Around noon CDT, Monday, the Vikings are expected to announce the sale of the team from Red McCombs to an investment group led by Arizona real estate magnate Reggie Fowler. But if the prospect of Red finally relinquishing the team causes you to stir with excitement, be prepared, instead, to stir with continuing doubts about the direction of this organization. Because, for all commotion surrounding this sale, only one thing is certain--the sale of the Vikings to Fowler's group looks more and more like the transfer of an investment to another carpet-bagging investment group.
The Kraft Model of Commitment
Several years ago, long-time Patriot fan Robert Kraft fulfilled an equally long-time ambition to purchase his hometown team. Immediately after purchasing the team, Kraft did what Patriots' fans hoped he would do, he began investing in the team. For Kraft, the investment philosophy was simple--continue to improve the on-field product to draw back the fans. But Kraft added a nice touch to this philosophy, a touch that, perhaps, only a fan would add, by building the franchise for the long haul.
In his endeavor to build a franchise for the the long-term, Kraft made several key moves. First, he hired an experienced head coach. Then he doled out contracts to several more than capable assistants. Several of those assistants have already moved on to higher positions, including NFL head-coaching positions. Next, Kraft used his allocated cap space to sign quality free agents.
Kraft also committed his own money to build a new stadium. Along with any inherent risk in funding a stadium without public support, Kraft, of course, accrued the benefits of owning the stadium outright. This included retaining stadium naming rights, seat licensing rights, concession revenue rights, parking revenue rights, and advertising rights. That adds up to a lot of cash. But it also requires an owner to make, and signals the making of, a long-term commitment to the team.
The Red and Soon-to-be-Reggie Model of Commitment
On the opposite end of the NFL franchise ownership spectrum stands Red McCombs. McCombs purchased the Vikings in 1998 and also immediately began to exhibit an interest in improving what was already a very competitive team. To this end, Red doled out extensions to what he deemed to be key veterans. Red also spoke loudly and often, in Texas-tongue fashion, about "Purple Pride."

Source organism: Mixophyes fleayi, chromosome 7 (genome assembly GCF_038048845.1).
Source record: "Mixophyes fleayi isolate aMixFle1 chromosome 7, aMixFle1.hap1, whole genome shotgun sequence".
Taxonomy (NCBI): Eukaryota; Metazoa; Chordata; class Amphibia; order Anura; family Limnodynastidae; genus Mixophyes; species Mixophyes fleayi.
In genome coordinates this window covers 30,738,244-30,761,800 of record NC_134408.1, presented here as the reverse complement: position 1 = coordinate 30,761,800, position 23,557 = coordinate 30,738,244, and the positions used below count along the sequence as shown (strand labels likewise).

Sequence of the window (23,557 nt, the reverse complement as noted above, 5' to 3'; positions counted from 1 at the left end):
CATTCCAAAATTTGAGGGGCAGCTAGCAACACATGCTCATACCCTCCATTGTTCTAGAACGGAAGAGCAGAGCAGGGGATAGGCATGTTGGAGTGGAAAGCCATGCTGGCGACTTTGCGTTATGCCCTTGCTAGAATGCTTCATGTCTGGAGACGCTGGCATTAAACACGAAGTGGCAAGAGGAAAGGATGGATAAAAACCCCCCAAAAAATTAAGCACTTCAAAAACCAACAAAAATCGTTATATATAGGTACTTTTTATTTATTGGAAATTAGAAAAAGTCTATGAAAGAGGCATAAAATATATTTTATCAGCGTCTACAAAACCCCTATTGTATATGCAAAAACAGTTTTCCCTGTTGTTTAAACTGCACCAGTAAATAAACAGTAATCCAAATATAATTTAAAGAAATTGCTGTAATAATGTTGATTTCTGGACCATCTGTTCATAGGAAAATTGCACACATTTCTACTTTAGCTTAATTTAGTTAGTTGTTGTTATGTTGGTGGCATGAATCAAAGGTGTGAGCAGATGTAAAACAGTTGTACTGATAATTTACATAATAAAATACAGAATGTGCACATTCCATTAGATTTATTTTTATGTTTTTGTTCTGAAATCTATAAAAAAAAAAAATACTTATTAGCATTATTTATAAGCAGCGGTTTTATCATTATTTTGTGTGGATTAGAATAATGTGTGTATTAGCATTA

The critical difference between Red and Kraft is that while Kraft was building a team for long-term success and making a commitment to that endeavor, Red was fixated on the short-term. And the short-term for Red meant ensuring sellouts, whether by fielding good teams or merely through pre-season promises that the Vikings would be "better than ever," as well as by ad nauseum cajoling of fans to take pride in the Vikings.
We should have seen the writing on the wall when Red brought in Rob Brzezinski to be the team's capologist. While many viewed the hiring as the first step in reigning in Red's prior contract extension gaffes, the more sagacious looked at the hiring with skepticism. Is this Red reigning in his own hasty tendicies, as he is leading us to believe, or is it Red, the used car/football team trader surreptitiously attempting to squeeze every last penny out of a franchise that he intends to dump in the near term?
It soon became evident that Red, unlike Kraft in New England, was all about creating a perception of quality football long enough to ensure a nice net return per season and an even nicer net return on the sale of the team after only a handful of seasons. Perception of the team, much like perception of a used car, is what seals the deal. And Red extolled at creating positive perceptions.
Out With the Old, In With the Old
The proposed sale of the Vikings to the Fowler group looks very much like a sale to an investment group more akin to adopting a profit-making approach set forth by McCombs than one set forth by Kraft. Fowler, already tight on funds by NFL ownership standards, is said to be about a 50-50 bet to pass the NFL's financial screening process. And Fowler's lacky, our own used car dealer, Denny Hecker, appears more interested in profiting from land speculation should a new stadium be built in Anoka County than in seeing that the Vikings are a competitive team.
All of which suggests that, rather than getting a Robert Kraft in the deal, as Vikings' fans desire and deserve, Vikings' fans are much more apt to get another Red McCombs ownership. And all that does is give Vikings' fans reason to look forward to the day when Glen Taylor finally does acquire the Vikings.
Up Next: The Verdict.